Mersch’s speech at the Bundesbank was not the first time he had publicly defended physical money. In an April 2017 article for Project Syndicate titled “Why Europe Still Needs Cash” he lambasted advocates of a cashless society, which he divided into three main camps:
The first camp, the alchemists, wants to overcome the restrictions that the zero lower bound (ZLB) imposes on monetary policy. The second, the law and order camp, wants to cancel the primary means of payment for illicit activities. And the third camp, the fintech (financial technology) alliance, anticipates major business opportunities arising from the elimination of the high storage, issuance, and handling costs of cash that the financial industry currently faces.
But most of the arguments for going cashless wilt under scrutiny, Mersch says. Negative interest rates, which “should be understood as a specific non-standard monetary-policy instrument” (i.e. a short-term emergency measure), have worked without triggering a massive flight to cash, he says. Meanwhile, harming the decent majority of people who continue to use cash in order to punish a misbehaving minority would be like “cracking a nut with a sledgehammer – and breaking the table it is on in the process.”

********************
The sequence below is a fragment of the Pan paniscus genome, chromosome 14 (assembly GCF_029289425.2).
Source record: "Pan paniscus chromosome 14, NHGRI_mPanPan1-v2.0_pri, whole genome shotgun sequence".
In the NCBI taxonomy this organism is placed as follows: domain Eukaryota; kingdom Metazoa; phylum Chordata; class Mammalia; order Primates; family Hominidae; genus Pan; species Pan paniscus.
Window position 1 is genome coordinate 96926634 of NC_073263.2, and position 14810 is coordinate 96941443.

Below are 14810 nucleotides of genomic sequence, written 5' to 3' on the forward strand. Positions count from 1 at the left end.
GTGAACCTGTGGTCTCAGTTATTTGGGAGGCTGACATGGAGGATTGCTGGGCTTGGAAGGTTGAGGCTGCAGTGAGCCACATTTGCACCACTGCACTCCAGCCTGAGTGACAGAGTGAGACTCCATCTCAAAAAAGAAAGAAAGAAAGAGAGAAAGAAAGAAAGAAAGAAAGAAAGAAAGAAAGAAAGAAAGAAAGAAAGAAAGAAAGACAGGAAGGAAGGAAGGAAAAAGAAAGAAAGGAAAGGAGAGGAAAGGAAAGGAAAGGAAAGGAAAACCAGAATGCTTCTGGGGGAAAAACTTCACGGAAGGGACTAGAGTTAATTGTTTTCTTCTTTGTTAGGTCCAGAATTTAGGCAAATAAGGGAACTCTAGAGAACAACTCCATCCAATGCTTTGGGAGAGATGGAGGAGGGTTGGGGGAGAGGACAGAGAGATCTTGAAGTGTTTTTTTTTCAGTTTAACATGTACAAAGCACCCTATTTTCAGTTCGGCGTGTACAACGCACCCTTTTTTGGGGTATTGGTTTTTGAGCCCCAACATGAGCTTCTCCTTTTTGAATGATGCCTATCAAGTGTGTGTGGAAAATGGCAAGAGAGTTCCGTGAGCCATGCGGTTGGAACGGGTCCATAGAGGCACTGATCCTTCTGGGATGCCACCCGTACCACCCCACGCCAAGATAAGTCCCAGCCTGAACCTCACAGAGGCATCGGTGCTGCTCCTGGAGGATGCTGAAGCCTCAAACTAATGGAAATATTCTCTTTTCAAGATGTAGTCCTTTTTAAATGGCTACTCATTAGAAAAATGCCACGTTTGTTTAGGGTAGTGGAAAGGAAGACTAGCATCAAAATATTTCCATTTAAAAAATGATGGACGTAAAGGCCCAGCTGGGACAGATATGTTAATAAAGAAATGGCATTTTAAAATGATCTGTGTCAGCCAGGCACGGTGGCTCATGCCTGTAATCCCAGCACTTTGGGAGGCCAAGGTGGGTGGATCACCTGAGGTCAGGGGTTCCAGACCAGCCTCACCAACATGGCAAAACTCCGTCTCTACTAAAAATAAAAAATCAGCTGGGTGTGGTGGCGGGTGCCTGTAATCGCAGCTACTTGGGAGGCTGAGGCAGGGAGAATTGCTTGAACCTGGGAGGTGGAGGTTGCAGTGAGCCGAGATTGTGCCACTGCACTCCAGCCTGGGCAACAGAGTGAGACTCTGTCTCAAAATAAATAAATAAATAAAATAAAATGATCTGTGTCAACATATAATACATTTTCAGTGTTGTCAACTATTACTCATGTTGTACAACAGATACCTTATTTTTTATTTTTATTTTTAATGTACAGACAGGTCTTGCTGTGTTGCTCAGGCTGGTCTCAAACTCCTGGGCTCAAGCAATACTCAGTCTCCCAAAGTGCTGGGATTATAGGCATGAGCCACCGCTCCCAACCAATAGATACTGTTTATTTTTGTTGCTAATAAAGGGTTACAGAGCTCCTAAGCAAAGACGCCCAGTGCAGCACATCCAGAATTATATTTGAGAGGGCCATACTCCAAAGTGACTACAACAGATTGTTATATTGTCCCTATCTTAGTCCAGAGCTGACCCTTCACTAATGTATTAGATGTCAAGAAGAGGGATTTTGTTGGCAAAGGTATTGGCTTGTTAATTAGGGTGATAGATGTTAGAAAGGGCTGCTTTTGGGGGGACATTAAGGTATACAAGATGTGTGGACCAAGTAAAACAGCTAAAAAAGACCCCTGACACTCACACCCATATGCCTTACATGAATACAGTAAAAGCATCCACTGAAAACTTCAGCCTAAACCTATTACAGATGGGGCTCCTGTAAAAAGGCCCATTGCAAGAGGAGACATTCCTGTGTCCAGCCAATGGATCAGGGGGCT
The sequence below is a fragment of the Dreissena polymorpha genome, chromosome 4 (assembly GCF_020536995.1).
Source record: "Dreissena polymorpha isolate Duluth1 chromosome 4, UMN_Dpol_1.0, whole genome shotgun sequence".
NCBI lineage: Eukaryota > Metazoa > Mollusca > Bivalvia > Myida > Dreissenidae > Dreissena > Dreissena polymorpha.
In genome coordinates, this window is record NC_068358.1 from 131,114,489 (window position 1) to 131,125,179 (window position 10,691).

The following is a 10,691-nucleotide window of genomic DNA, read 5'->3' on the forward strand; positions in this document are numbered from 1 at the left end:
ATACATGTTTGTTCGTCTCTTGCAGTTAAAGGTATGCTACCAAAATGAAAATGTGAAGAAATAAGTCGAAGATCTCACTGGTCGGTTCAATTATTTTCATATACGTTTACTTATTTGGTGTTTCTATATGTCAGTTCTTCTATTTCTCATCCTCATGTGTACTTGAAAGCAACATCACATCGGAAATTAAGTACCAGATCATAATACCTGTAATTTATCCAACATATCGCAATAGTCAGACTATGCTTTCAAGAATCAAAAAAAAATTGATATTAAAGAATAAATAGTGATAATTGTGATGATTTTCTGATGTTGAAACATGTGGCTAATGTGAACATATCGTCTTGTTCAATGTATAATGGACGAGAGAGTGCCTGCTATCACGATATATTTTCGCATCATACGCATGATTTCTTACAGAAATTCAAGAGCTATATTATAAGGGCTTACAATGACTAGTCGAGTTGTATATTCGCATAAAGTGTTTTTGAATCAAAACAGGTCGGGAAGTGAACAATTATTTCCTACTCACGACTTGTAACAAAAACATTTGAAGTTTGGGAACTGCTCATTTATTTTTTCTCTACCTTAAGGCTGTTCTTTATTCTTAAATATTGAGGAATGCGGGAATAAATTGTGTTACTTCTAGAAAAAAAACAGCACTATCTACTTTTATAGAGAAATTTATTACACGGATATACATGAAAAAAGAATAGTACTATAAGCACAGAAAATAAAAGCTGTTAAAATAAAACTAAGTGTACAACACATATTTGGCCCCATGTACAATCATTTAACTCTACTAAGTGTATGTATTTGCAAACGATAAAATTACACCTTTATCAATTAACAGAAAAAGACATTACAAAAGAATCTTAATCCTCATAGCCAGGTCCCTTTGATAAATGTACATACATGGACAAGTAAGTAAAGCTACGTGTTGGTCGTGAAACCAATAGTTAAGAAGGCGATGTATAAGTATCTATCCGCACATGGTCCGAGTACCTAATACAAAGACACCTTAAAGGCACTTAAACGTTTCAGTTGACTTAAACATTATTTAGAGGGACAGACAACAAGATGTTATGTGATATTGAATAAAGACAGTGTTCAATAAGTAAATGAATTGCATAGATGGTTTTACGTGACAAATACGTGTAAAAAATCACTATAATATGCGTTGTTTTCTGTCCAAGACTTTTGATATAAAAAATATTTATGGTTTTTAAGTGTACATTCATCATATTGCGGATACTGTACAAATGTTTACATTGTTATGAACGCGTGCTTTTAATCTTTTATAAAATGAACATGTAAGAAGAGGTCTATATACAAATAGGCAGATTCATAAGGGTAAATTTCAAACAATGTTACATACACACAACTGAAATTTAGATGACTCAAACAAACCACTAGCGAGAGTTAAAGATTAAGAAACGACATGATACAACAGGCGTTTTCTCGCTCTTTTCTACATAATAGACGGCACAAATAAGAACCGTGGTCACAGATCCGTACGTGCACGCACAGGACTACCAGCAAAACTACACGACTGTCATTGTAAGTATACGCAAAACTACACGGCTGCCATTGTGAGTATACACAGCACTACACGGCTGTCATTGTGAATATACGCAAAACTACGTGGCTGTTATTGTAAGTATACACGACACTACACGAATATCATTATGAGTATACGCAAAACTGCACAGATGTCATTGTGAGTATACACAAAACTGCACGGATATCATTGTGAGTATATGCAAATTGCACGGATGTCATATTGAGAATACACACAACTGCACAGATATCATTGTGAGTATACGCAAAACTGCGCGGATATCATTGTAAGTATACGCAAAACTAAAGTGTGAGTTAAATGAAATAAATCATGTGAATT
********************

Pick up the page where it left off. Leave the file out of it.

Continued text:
Ultimately the most pertinent argument against imposing a cashless society in Europe is that most people don’t want it. In the summer of 2017, 95% of respondents to a European Commission survey said they were opposed to a cash ceiling at EU level. Less than 1% of the more than 30,000 people consulted were able to think of a single benefit of the EU unleashing cross-regional cash limits.
There are plenty of reasons to worry about living in a cashless (or “less cash”) society, including the vastly increased power it would grant to political and monetary authorities as well as the near-impossibility of ever escaping from the clutches of the banking system or central banks’ monetary experiments.
If anything, recent efforts to make it harder to use cash in Europe are having the opposite effect. According to data cited by Mersch, growth in overall demand for cash is outpacing nominal GDP growth.
In the last five years, the average annual growth rate of euro banknotes was 4.9% by value and 6.2% by piece. This rise includes denominations that are predominantly used for transactions, rather than for savings.
In other words, despite the preponderance of digital alternatives, most Europeans do not seem ready to give up notes and coins just yet. According to Mersch, they have nothing to worry about: printed euro banknotes “will retain their place and their role in society as legal tender for a very long time to come. There is no alternative to euro cash.”
It sure would be nice if he’s right. But many very important people, institutions, and companies — especially those that process electronic payments and take their cut on each transaction — think differently. By Don Quijones.